China is a huge market for blockbuster movies, to the point where a movie's worldwide success is practically dependent on success in China. As a result, many mainstream blockbusters have done various things to pander to China and Chinese audiences have started to feel a little insulted by this,The Wall Street Journal reports. There has started to be a push for superhero movies to stop putting a token Chinese actor in the movies for two seconds to appeal to the Chinese market and instead give Chinese actors real, substantial roles if they're going to be included.
One thing that's being focused on is the appearances of famous Chinese actress Fan Bingbing in recent Marvel movies. In Iron Man 3, BingBing actually only showed up in the version of the movie released to Chinese audiences, while she was cut out of the movie released to the rest of the world. Reportedly, Beijing Daily, a state-run Chinese newspaper, called this "quite embarrassing".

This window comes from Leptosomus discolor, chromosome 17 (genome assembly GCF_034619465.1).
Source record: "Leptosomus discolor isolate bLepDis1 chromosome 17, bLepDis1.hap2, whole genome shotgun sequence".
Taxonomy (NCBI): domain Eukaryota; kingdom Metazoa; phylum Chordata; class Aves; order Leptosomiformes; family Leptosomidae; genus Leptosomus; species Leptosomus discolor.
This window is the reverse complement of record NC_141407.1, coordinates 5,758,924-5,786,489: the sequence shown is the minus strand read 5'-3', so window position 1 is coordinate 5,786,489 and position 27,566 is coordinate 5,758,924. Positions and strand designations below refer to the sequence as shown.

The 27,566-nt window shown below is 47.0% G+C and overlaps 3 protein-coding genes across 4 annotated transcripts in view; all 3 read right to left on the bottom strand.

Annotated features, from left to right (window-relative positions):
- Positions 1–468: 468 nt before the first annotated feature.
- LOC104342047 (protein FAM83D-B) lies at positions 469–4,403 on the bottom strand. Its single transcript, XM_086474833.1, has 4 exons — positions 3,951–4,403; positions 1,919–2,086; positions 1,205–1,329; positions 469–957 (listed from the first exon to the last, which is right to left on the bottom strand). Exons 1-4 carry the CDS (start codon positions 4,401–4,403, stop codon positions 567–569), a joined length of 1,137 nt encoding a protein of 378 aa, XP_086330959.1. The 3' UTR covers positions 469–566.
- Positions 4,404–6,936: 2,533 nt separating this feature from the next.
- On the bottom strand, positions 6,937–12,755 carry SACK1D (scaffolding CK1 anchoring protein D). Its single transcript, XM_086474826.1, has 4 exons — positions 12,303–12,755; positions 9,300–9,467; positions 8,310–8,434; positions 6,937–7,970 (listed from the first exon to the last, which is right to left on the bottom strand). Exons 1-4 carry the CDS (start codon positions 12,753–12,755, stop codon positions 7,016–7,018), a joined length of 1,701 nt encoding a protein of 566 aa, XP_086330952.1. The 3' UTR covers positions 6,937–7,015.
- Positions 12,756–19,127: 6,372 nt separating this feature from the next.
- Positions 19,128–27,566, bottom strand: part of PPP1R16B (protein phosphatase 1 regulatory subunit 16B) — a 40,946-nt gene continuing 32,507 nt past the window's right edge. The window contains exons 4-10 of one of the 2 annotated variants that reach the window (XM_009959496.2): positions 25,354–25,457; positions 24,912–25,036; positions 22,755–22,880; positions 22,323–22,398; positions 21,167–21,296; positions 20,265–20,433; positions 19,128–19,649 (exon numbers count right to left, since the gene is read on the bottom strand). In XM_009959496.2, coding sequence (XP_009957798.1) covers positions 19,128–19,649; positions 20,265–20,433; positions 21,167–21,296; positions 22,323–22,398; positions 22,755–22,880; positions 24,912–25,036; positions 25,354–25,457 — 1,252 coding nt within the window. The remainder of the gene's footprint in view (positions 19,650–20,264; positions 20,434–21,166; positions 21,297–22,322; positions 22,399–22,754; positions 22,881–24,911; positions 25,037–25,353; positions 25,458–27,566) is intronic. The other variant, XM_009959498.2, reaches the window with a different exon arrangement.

BingBing also showed up in X-Men: Days of Future Past. At least this time she was in the worldwide release, but she still got a a very small part where she only spoke one line. This has gotten to the point where Chinese audiences have come up with a nickname for the Chinese characters who have no characterization or role in movies other than being a transparent attempt to appeal to the Chinese market- "flower vases". The implication here is that these Chinese characters are nothing more than decoration.
Qui Jie, an executive of a Chinese studio, told the Journal that the solution to this problem is simple- if movie want to add a Chinese character, they should give them a "meaningful and proper" role that actually, y'know, adds to the movie. "We understand that a Chinese character will not be a lead role in the film. But if you can at least do that, the local audiences will not criticize it," Jie concluded.
That sounds like a pretty reasonable request to me. It always feels pretty condescending and insulting when studios just add a character in an attempt to cash in on a certain audience without bothering to give them a role, personality, backstory or making them important to the plot. That's the definition of tokenism. People can see through it and they'll get sick of it.
What do you think? Would you like to see more Chinese characters with actual roles? Do you feel the complaints are justified?